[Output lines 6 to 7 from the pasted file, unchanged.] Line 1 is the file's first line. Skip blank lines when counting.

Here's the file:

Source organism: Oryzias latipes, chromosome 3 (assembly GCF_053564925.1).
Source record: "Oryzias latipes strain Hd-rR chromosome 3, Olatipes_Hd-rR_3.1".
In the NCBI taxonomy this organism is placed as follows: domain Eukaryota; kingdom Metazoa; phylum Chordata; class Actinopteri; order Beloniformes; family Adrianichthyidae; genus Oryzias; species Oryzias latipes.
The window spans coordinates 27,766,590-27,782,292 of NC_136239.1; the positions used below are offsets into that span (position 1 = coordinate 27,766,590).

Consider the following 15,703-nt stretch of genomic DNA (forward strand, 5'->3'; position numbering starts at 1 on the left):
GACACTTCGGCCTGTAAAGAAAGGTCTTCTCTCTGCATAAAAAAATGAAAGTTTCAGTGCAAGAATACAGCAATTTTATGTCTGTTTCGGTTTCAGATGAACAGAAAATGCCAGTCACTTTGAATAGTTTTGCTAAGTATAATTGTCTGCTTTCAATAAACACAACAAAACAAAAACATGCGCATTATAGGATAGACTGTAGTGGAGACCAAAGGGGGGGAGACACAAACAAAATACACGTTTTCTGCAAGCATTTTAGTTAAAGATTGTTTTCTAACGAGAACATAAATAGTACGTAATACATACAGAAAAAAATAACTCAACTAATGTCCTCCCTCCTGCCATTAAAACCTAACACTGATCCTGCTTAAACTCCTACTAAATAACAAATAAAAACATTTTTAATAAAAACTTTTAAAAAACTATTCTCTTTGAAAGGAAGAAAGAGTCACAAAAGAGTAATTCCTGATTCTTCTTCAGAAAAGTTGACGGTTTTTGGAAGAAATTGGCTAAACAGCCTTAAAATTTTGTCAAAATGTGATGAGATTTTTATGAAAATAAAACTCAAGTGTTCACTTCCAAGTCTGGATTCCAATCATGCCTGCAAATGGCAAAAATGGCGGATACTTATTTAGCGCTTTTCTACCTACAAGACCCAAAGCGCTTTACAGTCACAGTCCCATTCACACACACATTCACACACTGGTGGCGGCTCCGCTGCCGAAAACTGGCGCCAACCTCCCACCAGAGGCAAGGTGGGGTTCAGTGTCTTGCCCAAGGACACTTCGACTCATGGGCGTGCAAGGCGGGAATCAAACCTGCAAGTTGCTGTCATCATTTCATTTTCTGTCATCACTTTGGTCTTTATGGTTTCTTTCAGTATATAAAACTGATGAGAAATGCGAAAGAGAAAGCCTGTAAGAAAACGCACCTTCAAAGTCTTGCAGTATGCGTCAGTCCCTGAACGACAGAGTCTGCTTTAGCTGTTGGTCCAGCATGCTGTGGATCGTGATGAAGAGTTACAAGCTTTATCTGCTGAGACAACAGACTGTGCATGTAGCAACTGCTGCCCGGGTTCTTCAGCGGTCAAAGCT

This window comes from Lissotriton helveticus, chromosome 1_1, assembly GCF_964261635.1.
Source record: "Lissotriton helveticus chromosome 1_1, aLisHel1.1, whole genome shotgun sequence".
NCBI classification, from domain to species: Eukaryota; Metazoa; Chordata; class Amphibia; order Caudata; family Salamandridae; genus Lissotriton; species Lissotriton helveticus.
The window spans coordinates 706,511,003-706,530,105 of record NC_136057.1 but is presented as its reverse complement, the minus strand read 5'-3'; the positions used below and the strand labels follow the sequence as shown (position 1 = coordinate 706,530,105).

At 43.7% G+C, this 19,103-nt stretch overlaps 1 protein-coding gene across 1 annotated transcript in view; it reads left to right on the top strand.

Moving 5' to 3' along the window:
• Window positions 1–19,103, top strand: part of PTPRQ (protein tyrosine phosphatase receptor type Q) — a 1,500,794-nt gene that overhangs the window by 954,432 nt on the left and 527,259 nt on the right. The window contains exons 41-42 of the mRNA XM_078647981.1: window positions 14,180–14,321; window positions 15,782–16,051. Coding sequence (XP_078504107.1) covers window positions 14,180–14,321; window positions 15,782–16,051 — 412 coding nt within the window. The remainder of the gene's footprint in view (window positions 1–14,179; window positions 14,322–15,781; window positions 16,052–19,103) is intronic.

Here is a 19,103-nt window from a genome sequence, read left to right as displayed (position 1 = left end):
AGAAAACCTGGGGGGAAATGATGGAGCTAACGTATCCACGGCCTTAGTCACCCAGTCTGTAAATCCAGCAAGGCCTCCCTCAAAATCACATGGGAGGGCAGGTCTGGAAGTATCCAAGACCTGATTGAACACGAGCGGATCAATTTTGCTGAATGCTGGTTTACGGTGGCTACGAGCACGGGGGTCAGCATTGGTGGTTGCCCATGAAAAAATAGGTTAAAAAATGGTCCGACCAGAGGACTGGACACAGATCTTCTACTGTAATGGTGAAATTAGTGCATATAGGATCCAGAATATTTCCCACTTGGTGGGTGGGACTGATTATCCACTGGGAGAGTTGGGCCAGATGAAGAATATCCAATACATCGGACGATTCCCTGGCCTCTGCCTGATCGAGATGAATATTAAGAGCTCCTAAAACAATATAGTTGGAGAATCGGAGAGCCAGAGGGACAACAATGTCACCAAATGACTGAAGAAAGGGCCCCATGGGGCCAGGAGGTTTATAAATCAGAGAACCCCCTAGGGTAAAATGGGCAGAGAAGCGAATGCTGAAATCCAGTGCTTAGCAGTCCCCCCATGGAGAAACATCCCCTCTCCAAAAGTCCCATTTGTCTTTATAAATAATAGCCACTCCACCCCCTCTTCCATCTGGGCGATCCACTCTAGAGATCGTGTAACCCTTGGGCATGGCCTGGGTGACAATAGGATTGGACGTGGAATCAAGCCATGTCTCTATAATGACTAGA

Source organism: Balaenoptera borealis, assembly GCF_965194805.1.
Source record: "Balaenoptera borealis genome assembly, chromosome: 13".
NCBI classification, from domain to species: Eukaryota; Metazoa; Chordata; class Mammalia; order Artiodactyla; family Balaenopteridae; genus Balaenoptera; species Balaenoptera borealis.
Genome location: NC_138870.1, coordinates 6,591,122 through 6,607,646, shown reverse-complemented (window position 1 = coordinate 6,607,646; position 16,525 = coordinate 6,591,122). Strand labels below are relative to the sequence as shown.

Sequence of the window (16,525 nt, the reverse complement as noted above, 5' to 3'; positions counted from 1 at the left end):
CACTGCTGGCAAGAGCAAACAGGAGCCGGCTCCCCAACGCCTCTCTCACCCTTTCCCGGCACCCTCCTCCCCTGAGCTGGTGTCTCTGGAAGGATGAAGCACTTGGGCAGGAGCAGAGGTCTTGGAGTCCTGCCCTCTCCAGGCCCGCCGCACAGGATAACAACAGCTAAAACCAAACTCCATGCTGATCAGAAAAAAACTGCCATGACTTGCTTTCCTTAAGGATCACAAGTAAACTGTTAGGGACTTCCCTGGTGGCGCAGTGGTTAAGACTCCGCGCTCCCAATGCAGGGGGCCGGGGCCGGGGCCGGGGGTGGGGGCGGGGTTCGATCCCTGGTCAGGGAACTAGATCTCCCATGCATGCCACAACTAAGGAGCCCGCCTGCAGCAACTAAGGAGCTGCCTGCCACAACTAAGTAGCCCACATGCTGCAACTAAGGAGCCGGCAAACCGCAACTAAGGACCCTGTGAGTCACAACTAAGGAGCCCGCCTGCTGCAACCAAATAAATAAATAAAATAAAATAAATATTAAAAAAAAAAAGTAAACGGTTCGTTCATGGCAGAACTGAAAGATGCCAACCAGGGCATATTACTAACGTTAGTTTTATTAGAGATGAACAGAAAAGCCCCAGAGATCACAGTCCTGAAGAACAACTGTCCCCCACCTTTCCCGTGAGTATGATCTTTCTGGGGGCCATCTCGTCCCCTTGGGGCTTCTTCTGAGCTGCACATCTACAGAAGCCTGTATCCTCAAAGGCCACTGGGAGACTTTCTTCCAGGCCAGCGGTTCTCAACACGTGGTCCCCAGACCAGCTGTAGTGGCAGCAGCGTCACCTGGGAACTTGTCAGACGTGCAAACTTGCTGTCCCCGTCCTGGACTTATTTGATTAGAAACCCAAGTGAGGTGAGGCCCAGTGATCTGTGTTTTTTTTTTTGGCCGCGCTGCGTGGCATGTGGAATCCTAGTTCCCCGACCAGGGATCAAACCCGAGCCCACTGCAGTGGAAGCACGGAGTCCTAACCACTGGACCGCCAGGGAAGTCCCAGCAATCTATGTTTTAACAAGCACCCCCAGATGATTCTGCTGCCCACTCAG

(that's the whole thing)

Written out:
GACACTTCGGCCTGTAAAGAAAGGTCTTCTCTCTGCATAAAAAAATGAAAGTTTCAGTGCAAGAATACAGCAATTTTATGTCTGTTTCGGTTTCAGATGAACAGAAAATGCCAGTCACTTTGAATAGTTTTGCTAAGTATAATTGTCTGCTTTCAATAAACACAACAAAACAAAAACATGCGCATTATAGGATAGACTGTAGTGGAGACCAAAGGGGGGGAGACACAAACAAAATACACGTTTTCTGCAAGCATTTTAGTTAAAGATTGTTTTCTAACGAGAACATAAATAGTACGTAATACATACAGAAAAAAATAACTCAACTAATGTCCTCCCTCCTGCCATTAAAACCTAACACTGATCCTGCTTAAACTCCTACTAAATAACAAATAAAAACATTTTTAATAAAAACTTTTAAAAAACTATTCTCTTTGAAAGGAAGAAAGAGTCACAAAAGAGTAATTCCTGATTCTTCTTCAGAAAAGTTGACGGTTTTTGGAAGAAATTGGCTAAACAGCCTTAAAATTTTGTCAAAATGTGATGAGATTTTTATGAAAATAAAACTCAAGTGTTCACTTCCAAGTCTGGATTCCAATCATGCCTGCAAATGGCAAAAATGGCGGATACTTATTTAGCGCTTTTCTACCTACAAGACCCAAAGCGCTTTACAGTCACAGTCCCATTCACACACACATTCACACACTGGTGGCGGCTCCGCTGCCGAAAACTGGCGCCAACCTCCCACCAGAGGCAAGGTGGGGTTCAGTGTCTTGCCCAAGGACACTTCGACTCATGGGCGTGCAAGGCGGGAATCAAACCTGCAAGTTGCTGTCATCATTTCATTTTCTGTCATCACTTTGGTCTTTATGGTTTCTTTCAGTATATAAAACTGATGAGAAATGCGAAAGAGAAAGCCTGTAAGAAAACGCACCTTCAAAGTCTTGCAGTATGCGTCAGTCCCTGAACGACAGAGTCTGCTTTAGCTGTTGGTCCAGCATGCTGTGGATCGTGATGAAGAGTTACAAGCTTTATCTGCTGAGACAACAGACTGTGCATGTAGCAACTGCTGCCCGGGTTCTTCAGCGGTCAAAGCT

This window comes from Lissotriton helveticus, chromosome 1_1, assembly GCF_964261635.1.